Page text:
V For Vendetta – Alan Moore and David Lloyd (graphic novel)

[I read this in three sections, according to the ‘books’ it is divided into. I never started to read a new section until I had finished writing about the one before, so I didn’t know how it would end until I had read Book 3.]

2 March 2015
Book 1 – Europe After the Reign
Alan Moore, the writer of this ambitious graphic novel, issues a kind of apology for the early chapters. ‘I trust you’ll bear with us during any initial clumsiness,’ he pleads, and I can sort of see why he’s a little embarrassed. It’s clunky for the early 1980s, looks decidedly retro, and there’s nothing subtle about the politics. A global war in the mid-1980s means that Africa and mainland Europe are simply ‘gone’. Climate change – but not for the reasons we now know about – have led to floods, food shortages and fascism, in that order. What Moore’s 1990s England doesn’t owe to 1984 it owes to Nazi Germany….

But that’s ok. A chapter or two into the twelve that make up Book 1, things have settled down. It seems derivative to begin with, a caped and masked vigilante saving a sixteen-year-old girl in a noir setting that looks as much like Gotham as London. But ‘V’ is no Batman. The men he kills are brutal government agents, about to rape the girl before killing her as punishment for her first, botched attempt to make money as a prostitute. And he follows up his act of kindness with something more spectacular. He blows up the Houses of Parliament before leaving his own version of a superhero logo in the sky, composed of fireworks: his signature V. He takes the girl to the must-have superhero luxury, the themed hideout. He never shows her his face.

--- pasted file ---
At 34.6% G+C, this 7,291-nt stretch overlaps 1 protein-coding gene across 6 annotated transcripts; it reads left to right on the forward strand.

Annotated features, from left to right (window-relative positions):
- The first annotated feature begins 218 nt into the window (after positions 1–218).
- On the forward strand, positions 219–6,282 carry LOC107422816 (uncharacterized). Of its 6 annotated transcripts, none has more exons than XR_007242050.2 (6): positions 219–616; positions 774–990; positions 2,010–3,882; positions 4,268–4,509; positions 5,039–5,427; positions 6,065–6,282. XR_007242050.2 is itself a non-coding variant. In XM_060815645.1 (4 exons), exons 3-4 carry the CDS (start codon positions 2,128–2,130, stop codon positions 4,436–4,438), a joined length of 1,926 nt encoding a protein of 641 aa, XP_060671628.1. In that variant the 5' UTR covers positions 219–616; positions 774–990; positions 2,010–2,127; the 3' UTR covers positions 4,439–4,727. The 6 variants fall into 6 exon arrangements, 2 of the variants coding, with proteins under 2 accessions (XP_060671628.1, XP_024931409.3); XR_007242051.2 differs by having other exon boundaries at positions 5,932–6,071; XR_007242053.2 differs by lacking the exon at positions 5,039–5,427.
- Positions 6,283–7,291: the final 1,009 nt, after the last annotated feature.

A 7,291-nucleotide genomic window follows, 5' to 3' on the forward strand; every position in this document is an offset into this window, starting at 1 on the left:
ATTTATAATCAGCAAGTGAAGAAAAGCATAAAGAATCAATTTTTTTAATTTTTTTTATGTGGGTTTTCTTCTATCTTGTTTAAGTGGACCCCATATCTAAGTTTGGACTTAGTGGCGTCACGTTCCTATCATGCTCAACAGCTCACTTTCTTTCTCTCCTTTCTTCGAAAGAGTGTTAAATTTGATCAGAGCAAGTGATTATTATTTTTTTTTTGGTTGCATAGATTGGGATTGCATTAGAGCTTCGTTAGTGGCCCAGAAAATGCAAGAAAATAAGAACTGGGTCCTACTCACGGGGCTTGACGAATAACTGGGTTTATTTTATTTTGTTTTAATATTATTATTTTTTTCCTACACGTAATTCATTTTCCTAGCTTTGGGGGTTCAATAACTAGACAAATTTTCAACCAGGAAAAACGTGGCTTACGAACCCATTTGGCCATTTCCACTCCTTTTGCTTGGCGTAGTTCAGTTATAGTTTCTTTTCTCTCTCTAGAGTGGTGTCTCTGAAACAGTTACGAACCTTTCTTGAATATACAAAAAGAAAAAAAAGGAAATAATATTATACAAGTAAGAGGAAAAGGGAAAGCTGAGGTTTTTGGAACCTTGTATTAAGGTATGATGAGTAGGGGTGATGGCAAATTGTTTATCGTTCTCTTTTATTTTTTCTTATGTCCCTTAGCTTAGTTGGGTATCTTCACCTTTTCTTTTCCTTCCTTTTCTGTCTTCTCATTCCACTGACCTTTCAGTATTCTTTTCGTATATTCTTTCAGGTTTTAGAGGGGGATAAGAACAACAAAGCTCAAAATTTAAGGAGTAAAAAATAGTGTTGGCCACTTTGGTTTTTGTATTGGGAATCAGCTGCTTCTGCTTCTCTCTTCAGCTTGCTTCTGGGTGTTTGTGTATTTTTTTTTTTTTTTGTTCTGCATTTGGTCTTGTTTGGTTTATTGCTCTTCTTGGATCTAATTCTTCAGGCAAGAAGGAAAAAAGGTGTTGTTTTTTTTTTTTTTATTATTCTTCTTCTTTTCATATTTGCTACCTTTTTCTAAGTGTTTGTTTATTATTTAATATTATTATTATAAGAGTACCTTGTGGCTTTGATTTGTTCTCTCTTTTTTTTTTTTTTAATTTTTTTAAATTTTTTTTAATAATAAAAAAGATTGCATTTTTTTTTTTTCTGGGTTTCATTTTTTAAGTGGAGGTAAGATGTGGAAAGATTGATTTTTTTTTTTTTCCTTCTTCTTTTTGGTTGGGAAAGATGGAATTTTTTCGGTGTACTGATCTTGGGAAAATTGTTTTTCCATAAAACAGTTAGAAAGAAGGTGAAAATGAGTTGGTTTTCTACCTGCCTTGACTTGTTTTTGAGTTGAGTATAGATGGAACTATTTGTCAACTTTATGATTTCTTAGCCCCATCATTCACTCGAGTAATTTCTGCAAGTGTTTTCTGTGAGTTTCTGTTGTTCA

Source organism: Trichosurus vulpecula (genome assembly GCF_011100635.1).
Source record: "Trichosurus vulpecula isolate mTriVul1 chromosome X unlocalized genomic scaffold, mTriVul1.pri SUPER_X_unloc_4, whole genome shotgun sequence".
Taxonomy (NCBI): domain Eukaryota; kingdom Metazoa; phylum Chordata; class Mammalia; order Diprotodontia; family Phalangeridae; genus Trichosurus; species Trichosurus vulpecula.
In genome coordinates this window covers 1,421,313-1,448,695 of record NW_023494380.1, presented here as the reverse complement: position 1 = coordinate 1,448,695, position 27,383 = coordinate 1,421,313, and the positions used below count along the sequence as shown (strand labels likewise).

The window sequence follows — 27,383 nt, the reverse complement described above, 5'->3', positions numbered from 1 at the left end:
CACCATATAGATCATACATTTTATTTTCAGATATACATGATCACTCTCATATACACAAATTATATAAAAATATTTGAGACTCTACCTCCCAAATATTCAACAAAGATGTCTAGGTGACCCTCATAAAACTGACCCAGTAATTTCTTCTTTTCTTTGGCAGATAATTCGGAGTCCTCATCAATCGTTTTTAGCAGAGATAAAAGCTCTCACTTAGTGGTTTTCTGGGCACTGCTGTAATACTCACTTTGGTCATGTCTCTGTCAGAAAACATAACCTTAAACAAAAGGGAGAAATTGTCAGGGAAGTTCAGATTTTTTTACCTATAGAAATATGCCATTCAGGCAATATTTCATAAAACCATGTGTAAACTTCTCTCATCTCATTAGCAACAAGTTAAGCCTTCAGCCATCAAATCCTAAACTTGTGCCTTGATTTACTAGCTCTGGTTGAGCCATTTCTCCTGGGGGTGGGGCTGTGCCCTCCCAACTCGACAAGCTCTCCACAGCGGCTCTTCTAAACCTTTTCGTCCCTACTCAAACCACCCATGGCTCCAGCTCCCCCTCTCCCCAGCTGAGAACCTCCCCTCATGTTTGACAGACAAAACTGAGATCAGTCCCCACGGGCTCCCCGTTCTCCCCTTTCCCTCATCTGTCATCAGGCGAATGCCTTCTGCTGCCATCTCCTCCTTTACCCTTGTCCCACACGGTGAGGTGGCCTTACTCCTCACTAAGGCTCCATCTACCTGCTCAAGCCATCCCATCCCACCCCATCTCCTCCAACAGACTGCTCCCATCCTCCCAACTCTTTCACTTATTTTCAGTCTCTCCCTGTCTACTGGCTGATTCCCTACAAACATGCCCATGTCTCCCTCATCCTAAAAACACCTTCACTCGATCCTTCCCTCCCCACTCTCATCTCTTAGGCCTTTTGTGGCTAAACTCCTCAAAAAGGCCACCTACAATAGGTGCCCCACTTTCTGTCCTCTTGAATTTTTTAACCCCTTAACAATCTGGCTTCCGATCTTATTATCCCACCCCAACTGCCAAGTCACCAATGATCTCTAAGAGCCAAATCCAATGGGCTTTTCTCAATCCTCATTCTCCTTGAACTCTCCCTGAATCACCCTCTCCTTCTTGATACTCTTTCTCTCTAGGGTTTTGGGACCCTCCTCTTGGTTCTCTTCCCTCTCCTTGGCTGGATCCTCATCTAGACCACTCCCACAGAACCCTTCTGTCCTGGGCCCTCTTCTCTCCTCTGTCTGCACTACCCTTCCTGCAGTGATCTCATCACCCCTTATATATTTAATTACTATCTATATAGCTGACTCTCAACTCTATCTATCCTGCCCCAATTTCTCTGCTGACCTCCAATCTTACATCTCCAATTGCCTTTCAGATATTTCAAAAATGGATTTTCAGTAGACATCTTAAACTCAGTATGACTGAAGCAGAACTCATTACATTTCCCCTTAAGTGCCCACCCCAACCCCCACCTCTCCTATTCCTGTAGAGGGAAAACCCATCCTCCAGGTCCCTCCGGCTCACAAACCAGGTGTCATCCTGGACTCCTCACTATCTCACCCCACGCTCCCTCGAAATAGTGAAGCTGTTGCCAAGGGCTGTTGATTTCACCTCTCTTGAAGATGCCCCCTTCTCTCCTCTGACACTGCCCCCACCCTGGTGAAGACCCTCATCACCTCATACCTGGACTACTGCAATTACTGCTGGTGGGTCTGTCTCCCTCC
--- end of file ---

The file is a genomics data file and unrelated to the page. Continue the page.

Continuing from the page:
I read Watchmen some years ago, so I know how Moore likes to take superhero tropes and go somewhere unexpected with them. So, while a lot of things about V are just like Batman, his actions soon start to look more and more like those of a psychopath. (I seem to remember Rorschach in Watchmen being the same. Moore must have been pleased with the idea.) The policeman in charge of the operation begins by sounding pompous in his condemnation of the crimes (‘Those poor men had families!’ or something similar), but soon it becomes easier to agree with him. And the girl, whom V uses as bait for one of his victims, is appalled that the man she has been tempting is now dead. She says she won’t go along with any more killing and, so far, she’s been true to her word. But it’s early days yet. She fancies V and has already made a naïve attempt to try it on with him.

Plot. At first it looks as though V’s crimes are political. But then the police, who are not presented as the villains of the piece, begin to see a different connection. Two high-profile murders and a bizarre example of mental torture that leaves another man insane are all connected to a government concentration camp. The victims, and many others who had seemed to have been killed accidentally in recent years, all worked there. The diary of the last victim, a woman doctor, enables them to pinpoint the man who was the only survivor of nearly 50 who were all guinea-pigs in the same experiment. Using the ammonia-based fertilizer he was allowed to have for the prison garden – you’d think the guards might have become just a bit suspicious – he blew the place up before escaping. So it’s a vendetta, the police suspect. But they also suspect that this might just be a smokescreen, that the apparently arbitrary political sabotage – the Old Bailey’s gone up now – is the real motive. The police present this to Der Fuhrer – sorry, the Leader – and he says ‘The very idea is… (new panel) Madness. (New panel) Ah yes. I see.’ That’s nearly how Book 1 ends, except it isn’t corny enough for Moore. The Leader calls back Finch, the copper. ‘Leader?’ ‘Merry Christmas.’

What have I missed? Lewis, the man V makes mad by incinerating his collection of dolls – you couldn’t make it up – had been the voice of ‘Fate’, the non-existent computer that gives legitimacy to the government’s decisions. So V has got rid of one propaganda tool while (perhaps) satisfying his own desire for revenge. And Moore is starting to play with another favourite theme in Watchmen, the way that events can be presented in different versions. One sequence even has ‘Versions’ as a kind of subtitle. And while the doctor’s diary is presented as panels in the same graphic novel style as the rest, that doesn’t make it true, as one of the coppers points out. The diary was left prominently at the scene of the murder, and might well be a forgery, an elaborate hoax. No official records of the concentration camp were kept, so there’s no way to check.